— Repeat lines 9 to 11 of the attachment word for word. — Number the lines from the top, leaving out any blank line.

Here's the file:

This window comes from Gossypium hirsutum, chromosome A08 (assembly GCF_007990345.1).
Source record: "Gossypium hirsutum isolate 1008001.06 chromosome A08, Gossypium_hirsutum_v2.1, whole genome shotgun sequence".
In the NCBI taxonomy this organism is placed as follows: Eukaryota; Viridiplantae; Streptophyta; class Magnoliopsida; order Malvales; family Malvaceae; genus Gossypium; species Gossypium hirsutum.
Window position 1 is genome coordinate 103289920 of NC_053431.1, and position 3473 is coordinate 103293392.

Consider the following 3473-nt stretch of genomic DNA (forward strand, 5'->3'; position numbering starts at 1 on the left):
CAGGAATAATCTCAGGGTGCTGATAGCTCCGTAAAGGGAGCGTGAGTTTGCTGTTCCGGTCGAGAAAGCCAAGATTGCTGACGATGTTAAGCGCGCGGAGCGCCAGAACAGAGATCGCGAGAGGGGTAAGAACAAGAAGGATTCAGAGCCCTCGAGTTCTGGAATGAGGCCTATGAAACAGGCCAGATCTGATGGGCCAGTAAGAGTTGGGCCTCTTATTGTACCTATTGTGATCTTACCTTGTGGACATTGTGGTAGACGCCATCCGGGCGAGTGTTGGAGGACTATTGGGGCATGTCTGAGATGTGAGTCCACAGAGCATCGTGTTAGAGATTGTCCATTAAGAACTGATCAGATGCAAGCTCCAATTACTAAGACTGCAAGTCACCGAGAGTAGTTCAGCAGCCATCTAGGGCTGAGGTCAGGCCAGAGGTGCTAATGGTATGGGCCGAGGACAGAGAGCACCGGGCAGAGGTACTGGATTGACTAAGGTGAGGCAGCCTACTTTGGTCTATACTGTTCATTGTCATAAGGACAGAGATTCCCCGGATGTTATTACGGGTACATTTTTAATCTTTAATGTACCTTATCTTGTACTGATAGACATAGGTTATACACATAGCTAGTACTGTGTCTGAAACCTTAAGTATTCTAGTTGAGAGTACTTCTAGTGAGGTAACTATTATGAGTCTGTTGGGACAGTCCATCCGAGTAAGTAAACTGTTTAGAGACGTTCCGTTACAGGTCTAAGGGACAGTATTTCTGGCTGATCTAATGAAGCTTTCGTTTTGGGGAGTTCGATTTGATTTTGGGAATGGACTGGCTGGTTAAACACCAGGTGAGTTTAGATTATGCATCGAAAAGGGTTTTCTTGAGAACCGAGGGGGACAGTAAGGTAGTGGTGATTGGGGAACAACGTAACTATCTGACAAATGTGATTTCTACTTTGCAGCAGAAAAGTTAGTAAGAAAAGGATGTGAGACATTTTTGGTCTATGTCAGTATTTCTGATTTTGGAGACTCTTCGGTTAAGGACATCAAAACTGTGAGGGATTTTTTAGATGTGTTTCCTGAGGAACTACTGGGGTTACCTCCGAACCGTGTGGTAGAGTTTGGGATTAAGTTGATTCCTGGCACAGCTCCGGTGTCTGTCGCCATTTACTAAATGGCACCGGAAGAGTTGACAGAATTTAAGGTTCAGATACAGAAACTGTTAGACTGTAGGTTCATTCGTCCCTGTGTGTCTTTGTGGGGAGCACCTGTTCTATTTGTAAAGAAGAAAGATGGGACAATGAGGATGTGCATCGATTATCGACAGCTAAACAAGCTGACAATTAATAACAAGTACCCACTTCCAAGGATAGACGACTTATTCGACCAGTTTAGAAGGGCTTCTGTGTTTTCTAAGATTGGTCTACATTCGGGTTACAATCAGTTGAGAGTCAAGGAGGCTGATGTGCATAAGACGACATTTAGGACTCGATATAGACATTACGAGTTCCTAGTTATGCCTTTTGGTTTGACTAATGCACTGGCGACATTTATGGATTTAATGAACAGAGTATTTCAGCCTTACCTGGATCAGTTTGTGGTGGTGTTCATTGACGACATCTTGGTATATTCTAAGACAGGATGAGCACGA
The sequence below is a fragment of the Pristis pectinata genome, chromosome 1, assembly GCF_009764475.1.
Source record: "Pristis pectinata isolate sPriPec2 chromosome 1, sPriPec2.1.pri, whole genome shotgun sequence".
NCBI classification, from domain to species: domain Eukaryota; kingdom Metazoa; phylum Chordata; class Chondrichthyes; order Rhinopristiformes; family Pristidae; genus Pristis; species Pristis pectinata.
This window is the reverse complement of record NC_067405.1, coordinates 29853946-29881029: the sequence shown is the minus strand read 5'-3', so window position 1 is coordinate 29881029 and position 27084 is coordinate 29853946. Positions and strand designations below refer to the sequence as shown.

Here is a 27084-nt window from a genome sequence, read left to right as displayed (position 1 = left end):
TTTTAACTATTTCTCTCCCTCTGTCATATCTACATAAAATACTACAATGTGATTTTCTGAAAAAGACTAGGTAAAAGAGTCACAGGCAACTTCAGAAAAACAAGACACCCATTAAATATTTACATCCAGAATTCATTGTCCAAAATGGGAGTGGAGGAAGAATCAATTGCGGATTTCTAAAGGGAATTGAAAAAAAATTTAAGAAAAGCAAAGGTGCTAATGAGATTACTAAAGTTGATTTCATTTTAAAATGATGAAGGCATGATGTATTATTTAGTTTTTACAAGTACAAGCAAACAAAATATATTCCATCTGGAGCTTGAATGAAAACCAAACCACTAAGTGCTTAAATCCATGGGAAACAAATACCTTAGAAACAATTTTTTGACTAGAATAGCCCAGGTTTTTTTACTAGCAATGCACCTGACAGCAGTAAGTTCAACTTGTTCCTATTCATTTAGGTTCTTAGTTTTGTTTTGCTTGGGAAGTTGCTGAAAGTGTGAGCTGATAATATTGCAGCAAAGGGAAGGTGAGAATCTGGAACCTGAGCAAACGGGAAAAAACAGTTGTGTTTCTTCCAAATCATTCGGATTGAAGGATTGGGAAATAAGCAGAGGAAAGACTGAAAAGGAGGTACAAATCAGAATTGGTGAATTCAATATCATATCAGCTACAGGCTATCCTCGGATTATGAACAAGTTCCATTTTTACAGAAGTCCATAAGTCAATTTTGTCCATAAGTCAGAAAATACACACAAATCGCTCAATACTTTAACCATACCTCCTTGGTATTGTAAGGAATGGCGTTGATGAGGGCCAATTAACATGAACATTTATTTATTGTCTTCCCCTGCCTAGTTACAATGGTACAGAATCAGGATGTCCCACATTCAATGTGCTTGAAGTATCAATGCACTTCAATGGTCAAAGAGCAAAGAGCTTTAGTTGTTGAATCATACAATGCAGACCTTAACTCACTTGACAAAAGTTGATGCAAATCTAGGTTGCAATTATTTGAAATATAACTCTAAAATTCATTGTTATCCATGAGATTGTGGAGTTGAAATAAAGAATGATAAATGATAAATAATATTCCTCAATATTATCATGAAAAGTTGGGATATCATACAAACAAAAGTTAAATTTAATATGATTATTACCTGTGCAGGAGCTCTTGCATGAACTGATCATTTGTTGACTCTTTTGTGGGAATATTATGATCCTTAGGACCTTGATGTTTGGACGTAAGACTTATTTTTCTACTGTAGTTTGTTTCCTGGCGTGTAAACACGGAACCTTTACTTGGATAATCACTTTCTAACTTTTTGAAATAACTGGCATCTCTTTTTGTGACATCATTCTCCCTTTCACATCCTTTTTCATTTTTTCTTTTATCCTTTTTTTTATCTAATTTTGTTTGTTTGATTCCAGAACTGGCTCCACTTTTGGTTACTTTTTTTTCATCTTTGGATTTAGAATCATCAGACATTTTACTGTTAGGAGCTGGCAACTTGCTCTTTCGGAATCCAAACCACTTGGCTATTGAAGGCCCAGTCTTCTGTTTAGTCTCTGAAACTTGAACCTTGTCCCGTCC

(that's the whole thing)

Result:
NCBI classification, from domain to species: domain Eukaryota; kingdom Metazoa; phylum Chordata; class Chondrichthyes; order Rhinopristiformes; family Pristidae; genus Pristis; species Pristis pectinata.
This window is the reverse complement of record NC_067405.1, coordinates 29853946-29881029: the sequence shown is the minus strand read 5'-3', so window position 1 is coordinate 29881029 and position 27084 is coordinate 29853946. Positions and strand designations below refer to the sequence as shown.

Here is a 27084-nt window from a genome sequence, read left to right as displayed (position 1 = left end):